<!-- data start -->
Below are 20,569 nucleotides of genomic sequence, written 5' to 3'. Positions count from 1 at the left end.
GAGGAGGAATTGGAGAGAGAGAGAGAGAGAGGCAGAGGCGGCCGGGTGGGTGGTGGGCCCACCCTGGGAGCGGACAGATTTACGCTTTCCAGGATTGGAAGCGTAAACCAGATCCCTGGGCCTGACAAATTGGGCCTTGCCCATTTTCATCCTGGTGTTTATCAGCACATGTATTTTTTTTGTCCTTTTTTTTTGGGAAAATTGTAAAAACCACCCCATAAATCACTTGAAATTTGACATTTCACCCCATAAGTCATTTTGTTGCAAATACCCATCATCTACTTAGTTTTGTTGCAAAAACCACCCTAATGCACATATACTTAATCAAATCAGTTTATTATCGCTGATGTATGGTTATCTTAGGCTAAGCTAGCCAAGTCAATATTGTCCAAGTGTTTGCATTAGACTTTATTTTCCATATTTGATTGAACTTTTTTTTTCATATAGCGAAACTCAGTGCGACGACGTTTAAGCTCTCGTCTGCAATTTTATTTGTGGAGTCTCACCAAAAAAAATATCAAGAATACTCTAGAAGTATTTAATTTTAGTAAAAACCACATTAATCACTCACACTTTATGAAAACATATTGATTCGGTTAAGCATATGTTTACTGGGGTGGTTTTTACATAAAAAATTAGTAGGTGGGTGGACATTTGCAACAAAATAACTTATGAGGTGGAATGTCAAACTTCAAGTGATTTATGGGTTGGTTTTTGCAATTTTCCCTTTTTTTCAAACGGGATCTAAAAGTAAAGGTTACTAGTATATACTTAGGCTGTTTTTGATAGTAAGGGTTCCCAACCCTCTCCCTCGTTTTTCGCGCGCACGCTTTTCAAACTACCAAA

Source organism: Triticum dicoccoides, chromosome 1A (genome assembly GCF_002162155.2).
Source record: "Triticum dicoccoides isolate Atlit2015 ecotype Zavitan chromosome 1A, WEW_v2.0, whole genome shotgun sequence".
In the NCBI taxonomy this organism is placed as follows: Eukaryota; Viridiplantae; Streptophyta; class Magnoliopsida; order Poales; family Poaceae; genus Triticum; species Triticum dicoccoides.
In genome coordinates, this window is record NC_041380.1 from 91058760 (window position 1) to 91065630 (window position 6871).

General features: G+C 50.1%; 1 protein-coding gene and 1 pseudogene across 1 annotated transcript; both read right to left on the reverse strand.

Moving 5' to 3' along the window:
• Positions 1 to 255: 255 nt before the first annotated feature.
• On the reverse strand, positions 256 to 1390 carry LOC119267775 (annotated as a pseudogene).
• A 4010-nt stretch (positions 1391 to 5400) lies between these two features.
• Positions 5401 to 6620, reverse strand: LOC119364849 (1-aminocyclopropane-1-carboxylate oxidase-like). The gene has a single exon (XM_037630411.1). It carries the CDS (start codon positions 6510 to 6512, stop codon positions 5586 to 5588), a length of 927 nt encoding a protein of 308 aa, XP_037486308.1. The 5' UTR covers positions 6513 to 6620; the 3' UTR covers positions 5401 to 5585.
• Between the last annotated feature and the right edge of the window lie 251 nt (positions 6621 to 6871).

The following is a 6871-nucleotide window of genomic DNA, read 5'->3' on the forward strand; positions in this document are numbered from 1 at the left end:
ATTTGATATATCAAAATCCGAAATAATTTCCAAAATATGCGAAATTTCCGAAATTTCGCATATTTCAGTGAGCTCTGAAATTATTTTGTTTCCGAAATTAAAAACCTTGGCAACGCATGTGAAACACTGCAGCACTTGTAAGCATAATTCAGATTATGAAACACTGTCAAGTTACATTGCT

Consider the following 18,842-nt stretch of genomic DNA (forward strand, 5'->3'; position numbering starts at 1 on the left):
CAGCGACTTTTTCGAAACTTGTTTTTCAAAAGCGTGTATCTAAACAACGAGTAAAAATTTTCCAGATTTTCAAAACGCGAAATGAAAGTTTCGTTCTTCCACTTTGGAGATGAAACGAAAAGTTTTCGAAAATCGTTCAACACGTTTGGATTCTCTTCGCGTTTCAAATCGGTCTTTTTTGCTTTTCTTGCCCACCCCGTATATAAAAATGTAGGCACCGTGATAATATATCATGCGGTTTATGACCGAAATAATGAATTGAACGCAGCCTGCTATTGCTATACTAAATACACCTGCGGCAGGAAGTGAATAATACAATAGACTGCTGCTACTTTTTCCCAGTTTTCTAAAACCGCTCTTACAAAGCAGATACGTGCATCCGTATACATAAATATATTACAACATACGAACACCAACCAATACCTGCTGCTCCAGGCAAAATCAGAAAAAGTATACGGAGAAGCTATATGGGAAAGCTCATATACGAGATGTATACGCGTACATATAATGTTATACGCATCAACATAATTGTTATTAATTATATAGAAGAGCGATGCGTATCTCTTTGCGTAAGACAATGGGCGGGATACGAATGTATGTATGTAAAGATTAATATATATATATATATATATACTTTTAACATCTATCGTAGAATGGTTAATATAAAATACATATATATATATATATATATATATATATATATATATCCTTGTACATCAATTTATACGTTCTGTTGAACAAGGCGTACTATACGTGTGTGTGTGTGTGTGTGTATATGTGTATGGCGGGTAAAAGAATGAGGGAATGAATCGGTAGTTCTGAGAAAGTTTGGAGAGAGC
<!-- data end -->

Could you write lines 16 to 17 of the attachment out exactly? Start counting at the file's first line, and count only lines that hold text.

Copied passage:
Consider the following 18,842-nt stretch of genomic DNA (forward strand, 5'->3'; position numbering starts at 1 on the left):
CAGCGACTTTTTCGAAACTTGTTTTTCAAAAGCGTGTATCTAAACAACGAGTAAAAATTTTCCAGATTTTCAAAACGCGAAATGAAAGTTTCGTTCTTCCACTTTGGAGATGAAACGAAAAGTTTTCGAAAATCGTTCAACACGTTTGGATTCTCTTCGCGTTTCAAATCGGTCTTTTTTGCTTTTCTTGCCCACCCCGTATATAAAAATGTAGGCACCGTGATAATATATCATGCGGTTTATGACCGAAATAATGAATTGAACGCAGCCTGCTATTGCTATACTAAATACACCTGCGGCAGGAAGTGAATAATACAATAGACTGCTGCTACTTTTTCCCAGTTTTCTAAAACCGCTCTTACAAAGCAGATACGTGCATCCGTATACATAAATATATTACAACATACGAACACCAACCAATACCTGCTGCTCCAGGCAAAATCAGAAAAAGTATACGGAGAAGCTATATGGGAAAGCTCATATACGAGATGTATACGCGTACATATAATGTTATACGCATCAACATAATTGTTATTAATTATATAGAAGAGCGATGCGTATCTCTTTGCGTAAGACAATGGGCGGGATACGAATGTATGTATGTAAAGATTAATATATATATATATATATATACTTTTAACATCTATCGTAGAATGGTTAATATAAAATACATATATATATATATATATATATATATATATATATATCCTTGTACATCAATTTATACGTTCTGTTGAACAAGGCGTACTATACGTGTGTGTGTGTGTGTGTGTATATGTGTATGGCGGGTAAAAGAATGAGGGAATGAATCGGTAGTTCTGAGAAAGTTTGGAGAGAGC